Leaders from several nations in the Pacific Islands have advised the United Nations General Assembly that Taiwan should be able to participate fully in the United Nations and the World Health Organization.
China continues to oppose Taiwan’s commitment as an equal partner to the United Nations or WHO, but the four Micronesian countries, which are Taiwan’s remaining diplomatic allies in the Pacific, say it is time to do so.
The presidents of Nauru, Marshall Islands and Palau – the latter two videolinked prior to the meeting – devoted significant portions of their speeches to highlighting the valuable aid Taiwan has given them.
For these three countries, as well as Tuvalu, Taiwan’s support has helped them remain largely Covid-19 free.
Nauru President Lionel Aingimea urged the UN to ensure that Taiwan’s people enjoy the same rights as other nations.
“The United Nations must live up to its ideals of universality and equality and respect the worth of everyone,” he said.
â€œTaiwan is an important part of the global response to this pandemic, and its exemplary response to the global pandemic should not be ignored.
“Taiwan stands ready to share its experience and aims to do so by joining the World Health Assembly.”
Aingimea’s call echoed comments from his colleagues in Palau and Marshall Islands, Surangel Whipps Jr. and David Kabua, at the gathering.
Kabua called on the UN to end the “shameful silence” about Taiwan’s exclusion from the UN system.
â€œAs a people-centered institution, the UN cannot ignore the Taiwanese people or continue to use their nationality to exclude them from attending public gatherings or public tours at their headquarters. The shameful silence must come to an end, â€said Kabua.
“The democratic government of Taiwan should be able to participate in the UN system with equality and dignity,” said Kabua, adding that this is the case for WHO, the International Civil Aviation Organization, the UN Framework Convention on Climate Change and the UN Sustainable Development Goals.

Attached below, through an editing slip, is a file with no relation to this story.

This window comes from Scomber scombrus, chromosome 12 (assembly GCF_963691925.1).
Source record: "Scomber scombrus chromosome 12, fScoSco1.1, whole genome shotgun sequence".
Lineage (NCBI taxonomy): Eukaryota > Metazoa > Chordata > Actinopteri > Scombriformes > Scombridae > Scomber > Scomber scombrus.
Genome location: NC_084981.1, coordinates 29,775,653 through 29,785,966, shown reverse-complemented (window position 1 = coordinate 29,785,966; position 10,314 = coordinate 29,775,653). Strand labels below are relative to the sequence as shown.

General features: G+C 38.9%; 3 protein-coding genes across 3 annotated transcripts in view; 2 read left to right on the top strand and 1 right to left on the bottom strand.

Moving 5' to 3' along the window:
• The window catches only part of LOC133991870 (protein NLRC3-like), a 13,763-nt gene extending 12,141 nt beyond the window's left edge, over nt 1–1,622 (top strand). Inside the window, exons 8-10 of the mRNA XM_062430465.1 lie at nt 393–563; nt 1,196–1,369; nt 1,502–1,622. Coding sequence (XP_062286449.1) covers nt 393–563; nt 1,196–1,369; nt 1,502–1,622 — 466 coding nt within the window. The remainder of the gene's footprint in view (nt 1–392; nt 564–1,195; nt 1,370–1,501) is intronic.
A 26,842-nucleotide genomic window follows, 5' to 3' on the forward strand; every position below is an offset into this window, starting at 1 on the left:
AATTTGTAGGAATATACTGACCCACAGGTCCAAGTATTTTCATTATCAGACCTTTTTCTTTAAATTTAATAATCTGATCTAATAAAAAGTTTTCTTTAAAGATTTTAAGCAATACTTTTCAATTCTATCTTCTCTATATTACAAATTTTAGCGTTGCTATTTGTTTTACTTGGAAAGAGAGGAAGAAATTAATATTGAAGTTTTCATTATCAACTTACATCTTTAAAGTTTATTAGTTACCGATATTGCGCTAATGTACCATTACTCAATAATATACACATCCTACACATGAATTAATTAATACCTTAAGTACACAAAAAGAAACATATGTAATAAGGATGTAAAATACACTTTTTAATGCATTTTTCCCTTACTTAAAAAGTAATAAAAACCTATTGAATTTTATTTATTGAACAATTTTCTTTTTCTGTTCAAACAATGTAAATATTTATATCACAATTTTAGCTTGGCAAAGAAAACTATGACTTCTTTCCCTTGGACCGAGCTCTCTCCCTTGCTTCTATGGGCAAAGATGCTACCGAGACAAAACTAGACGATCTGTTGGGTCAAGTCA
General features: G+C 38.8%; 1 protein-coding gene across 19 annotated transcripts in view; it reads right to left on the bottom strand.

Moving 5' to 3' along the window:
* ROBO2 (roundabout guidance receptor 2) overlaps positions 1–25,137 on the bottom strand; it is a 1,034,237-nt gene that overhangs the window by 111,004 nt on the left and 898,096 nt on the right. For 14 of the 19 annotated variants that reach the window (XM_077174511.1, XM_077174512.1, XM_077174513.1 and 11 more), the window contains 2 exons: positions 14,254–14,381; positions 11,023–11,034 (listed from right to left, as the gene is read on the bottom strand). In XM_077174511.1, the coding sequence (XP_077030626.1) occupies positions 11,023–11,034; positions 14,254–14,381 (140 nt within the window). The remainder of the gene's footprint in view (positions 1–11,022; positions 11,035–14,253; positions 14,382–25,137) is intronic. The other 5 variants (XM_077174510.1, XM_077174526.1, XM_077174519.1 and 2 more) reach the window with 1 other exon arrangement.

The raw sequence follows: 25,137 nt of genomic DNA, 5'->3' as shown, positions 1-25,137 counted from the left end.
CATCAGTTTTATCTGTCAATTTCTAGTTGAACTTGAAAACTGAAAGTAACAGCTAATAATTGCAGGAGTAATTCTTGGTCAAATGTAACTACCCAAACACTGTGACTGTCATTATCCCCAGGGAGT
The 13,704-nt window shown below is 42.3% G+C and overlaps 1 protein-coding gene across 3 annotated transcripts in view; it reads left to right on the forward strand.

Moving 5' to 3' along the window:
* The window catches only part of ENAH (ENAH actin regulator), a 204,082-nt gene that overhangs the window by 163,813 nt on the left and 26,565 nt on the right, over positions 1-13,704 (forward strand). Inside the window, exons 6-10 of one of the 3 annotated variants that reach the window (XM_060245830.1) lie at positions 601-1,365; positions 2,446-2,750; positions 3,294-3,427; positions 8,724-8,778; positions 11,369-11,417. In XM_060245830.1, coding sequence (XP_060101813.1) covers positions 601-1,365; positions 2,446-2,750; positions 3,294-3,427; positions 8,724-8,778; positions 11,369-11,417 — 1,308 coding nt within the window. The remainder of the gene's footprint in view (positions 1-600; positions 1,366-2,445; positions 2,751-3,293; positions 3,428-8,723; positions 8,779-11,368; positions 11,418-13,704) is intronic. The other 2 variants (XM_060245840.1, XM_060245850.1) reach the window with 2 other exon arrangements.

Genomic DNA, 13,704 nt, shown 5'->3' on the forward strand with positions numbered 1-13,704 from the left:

Micronesian leaders address the climate crisis
In their addresses to the UN General Assembly, the Micronesian heads of state and government also called for global cooperation to ensure not only a resilient recovery from the COVID-19 pandemic, but also urgent measures to contain climate change.
Whipps urged the global community to meet the climate crisis with the urgency it has shown in responding to the pandemic.
The Palau leader highlighted the effects of climate change by citing typhoons, sea level rise and droughts, saying they were ever detrimental to the food security and health of his people
“Put simply, we must act now to ensure our children have a healthy and reliable future. We must act now before further irreparable damage is done to our planet.”
“The gradual destruction of climate change has allowed us to be complacent and mostly to respond with a kick in the can. Ladies and gentlemen, however, the IPCC report has shown that we are running out of time.”